• 20. Nuclear Stability • Certain numbers of neutrons and protons are extra stable • n or p = 2, 8, 20, 50, 82 and 126 • Like extra stable numbers of electrons in noble gases (e- = 2, 10, 18, 36, 54 and 86) • Nuclei with even numbers of both protons and neutrons are more stable than those with odd numbers of neutron and protons • All isotopes of the elements with atomic numbers higher than 83 are radioactive • All isotopes of Tc and Pm are radioactive 23.2
  • 21. Band of StabilityBand of Stability and Radioactiveand Radioactive DecayDecay
  • 22. Half-LifeHalf-Life • HALF-LIFEHALF-LIFE is the time that it takes foris the time that it takes for 1/2 a sample to decompose.1/2 a sample to decompose. • The rate of a nuclear transformationThe rate of a nuclear transformation depends only on the “reactant”depends only on the “reactant” concentration.concentration.
  • 23. Half-LifeHalf-Life Decay of 20.0 mg ofDecay of 20.0 mg of 1515 O. What remains after 3 half-lives?O. What remains after 3 half-lives? After 5 half-lives?After 5 half-lives?
  • 24. Kinetics of Radioactive DecayKinetics of Radioactive Decay For each duration (half-life), one half of the substance decomposes. For example: Ra-234 has a half-life of 3.6 days If you start with 50 grams of Ra-234 After 3.6 days > 25 gramsAfter 3.6 days > 25 grams After 7.2 days > 12.5 gramsAfter 7.2 days > 12.5 grams After 10.8 days > 6.25 gramsAfter 10.8 days > 6.25 grams
  • 25. Kinetics of Radioactive Decay A daughter rate = - ∆A ∆t A = A0e(-kt) lnA = lnA0 - kt A = the amount of atoms at time t A0 = the amount of atoms at time t = 0 k is the decay constant (sometimes called λ) Ln 2 = k 23.3 t½ 0.693 = k t½
  • 26. Radiocarbon Dating 14 N + 1 n 14 C + 1 H7 160 14 C 14 N + 0 β + ν6 7 -1 t½ = 5730 years Uranium-238 Dating 238 U 206 Pb + 8 4 α + 6 0 β92 -182 2 t½ = 4.51 x 109 years 23.3
  • 27. Learning Check! The half life of I-123 is 13 hr. How much of a 64 mg sample of I-123 is left after 31 hours?
  • 28. 23.8 Biological Effects of Radiation Radiation absorbed dose (rad) 1 rad = 1 x 10-5 J/g of material Roentgen equivalent for man (rem) 1 rem = 1 rad x Q Quality Factor γ-ray = 1 β = 1 α = 20
  • 29. Effects of RadiationEffects of Radiation
  • 30. Nuclear FissionNuclear Fission Fission is the splitting of atomsFission is the splitting of atoms These are usually very large, so that they are not as stableThese are usually very large, so that they are not as stable Fission chain has three general steps:Fission chain has three general steps: 1.1. Initiation.Initiation. Reaction of a single atom starts theReaction of a single atom starts the chain (e.g.,chain (e.g., 235235 U + neutron)U + neutron) 2.2. PropagationPropagation.. 236236 U fission releases neutrons thatU fission releases neutrons that initiate other fissionsinitiate other fissions 3.3. TerminationTermination..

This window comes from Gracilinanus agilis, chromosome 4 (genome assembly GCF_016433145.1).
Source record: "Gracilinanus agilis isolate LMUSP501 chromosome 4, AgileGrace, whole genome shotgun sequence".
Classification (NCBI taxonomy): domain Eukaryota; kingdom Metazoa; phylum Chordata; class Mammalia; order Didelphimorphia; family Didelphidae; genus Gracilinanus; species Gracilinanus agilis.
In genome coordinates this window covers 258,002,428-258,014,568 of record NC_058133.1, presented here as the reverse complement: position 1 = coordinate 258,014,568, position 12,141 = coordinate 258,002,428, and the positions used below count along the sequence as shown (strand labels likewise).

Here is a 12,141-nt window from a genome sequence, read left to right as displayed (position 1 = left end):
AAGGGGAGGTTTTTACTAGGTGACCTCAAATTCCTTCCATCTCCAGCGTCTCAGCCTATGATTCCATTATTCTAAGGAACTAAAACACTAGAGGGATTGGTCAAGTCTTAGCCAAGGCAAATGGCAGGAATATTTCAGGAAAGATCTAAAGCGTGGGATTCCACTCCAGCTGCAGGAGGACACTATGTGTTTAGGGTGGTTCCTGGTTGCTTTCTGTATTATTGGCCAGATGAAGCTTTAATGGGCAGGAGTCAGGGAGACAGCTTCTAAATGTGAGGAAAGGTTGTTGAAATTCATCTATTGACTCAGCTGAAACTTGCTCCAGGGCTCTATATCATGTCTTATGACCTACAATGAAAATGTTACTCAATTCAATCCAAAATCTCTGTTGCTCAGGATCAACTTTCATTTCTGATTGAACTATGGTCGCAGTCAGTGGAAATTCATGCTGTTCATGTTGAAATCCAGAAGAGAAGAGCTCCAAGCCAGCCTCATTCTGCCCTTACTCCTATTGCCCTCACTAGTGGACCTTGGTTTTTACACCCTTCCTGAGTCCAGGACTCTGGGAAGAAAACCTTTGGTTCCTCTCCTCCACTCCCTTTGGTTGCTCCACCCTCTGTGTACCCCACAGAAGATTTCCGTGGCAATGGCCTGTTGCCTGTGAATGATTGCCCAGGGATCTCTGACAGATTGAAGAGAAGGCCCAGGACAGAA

• 31. Nuclear FissionNuclear Fission
  • 32. Nuclear Fission 23.5 235 U + 1 n 90 Sr + 143 Xe + 31 n + Energy92 54380 0 Energy = [mass 235 U + mass n – (mass 90 Sr + mass 143 Xe + 3 x mass n )] x c2 Energy = 3.3 x 10-11 J per 235 U = 2.0 x 1013 J per mole 235 U Combustion of 1 ton of coal = 5 x 107 J
  • 33. Representation of a fission process.
  • 34. Mass DefectMass Defect • Some of the mass can be converted intoSome of the mass can be converted into energyenergy • Shown by a very famous equation!Shown by a very famous equation! E=mcE=mc22 EnergyEnergy MassMass Speed of lightSpeed of light
  • 35. Nuclear binding energy (BE) is the energy required to break up a nucleus into its component protons and neutrons. BE + 19 F 91 p + 101 n9 1 0 BE = 9 x (p mass) + 10 x (n mass) – 19 F mass E = mc2 BE (amu) = 9 x 1.007825 + 10 x 1.008665 – 18.9984 BE = 0.1587 amu 1 amu = 1.49 x 10-10 J Converts amu to kg and multiplies by c2 BE = 2.37 x 10-11 J binding energy per nucleon = binding energy number of nucleons = 2.37 x 10-11 J 19 nucleons = 1.25 x 10-12 J 23.2
  • 36. Nuclear binding energy per nucleon vs Mass number nuclear binding energy nucleon nuclear stability 23.2
  • 37. Nuclear Fission 23.5 Nuclear chain reaction is a self-sustaining sequence of nuclear fission reactions. The minimum mass of fissionable material required to generate a self-sustaining nuclear chain reaction is the critical mass. Non-critical Critical
  • 38. Nuclear Fission & POWERNuclear Fission & POWER • Currently about 103Currently about 103 nuclear power plants innuclear power plants in the U.S. and about 435the U.S. and about 435 worldwide.worldwide. • 17% of the world’s17% of the world’s energy comes fromenergy comes from nuclear.nuclear.
  • 39. Diagram of a nuclear power plant
  • 40. Annual Waste Production 23.5 35,000 tons SO2 4.5 x 106 tons CO2 1,000 MW coal-fired power plant 3.5 x 106 ft3 ash 1,000 MW nuclear power plant 70 ft3 vitrified waste Nuclear Fission
  • 41. Nuclear Fusion Fusion small nuclei combine 2 H + 3 H 4 He + 1 n + 1 1 2 0 Occurs in the sun and other stars Energy
  • 42. Nuclear Fusion Fusion • Excessive heat can not be contained • Attempts at “cold” fusion have FAILED. • “Hot” fusion is difficult to contain
  • 43. 23.7 Radioisotopes in Medicine • 1 out of every 3 hospital patients will undergo a nuclear medicine procedure • 24 Na, t½ = 14.8 hr, β emitter, blood-flow tracer • 131 I, t½ = 14.8 hr, β emitter, thyroid gland activity • 123 I, t½ = 13.3 hr, γ−ray emitter, brain imaging • 18 F, t½ = 1.8 hr, β+ emitter, positron emission tomography • 99m Tc, t½ = 6 hr, γ−ray emitter, imaging agent Brain images with 123 I-labeled compound
  • 44. Chemistry In Action: Food Irradiation Dosage Effect Up to 100 kilorad Inhibits sprouting of potatoes, onions, garlics. Inactivates trichinae in pork. Kills or prevents insects from reproducing in grains, fruits, and vegetables. 100 – 1000 kilorads Delays spoilage of meat poultry and fish. Reduces salmonella. Extends shelf life of some fruit. 1000 to 10,000 kilorads Sterilizes meat, poultry and fish. Kills insects and microorganisms in spices and seasoning.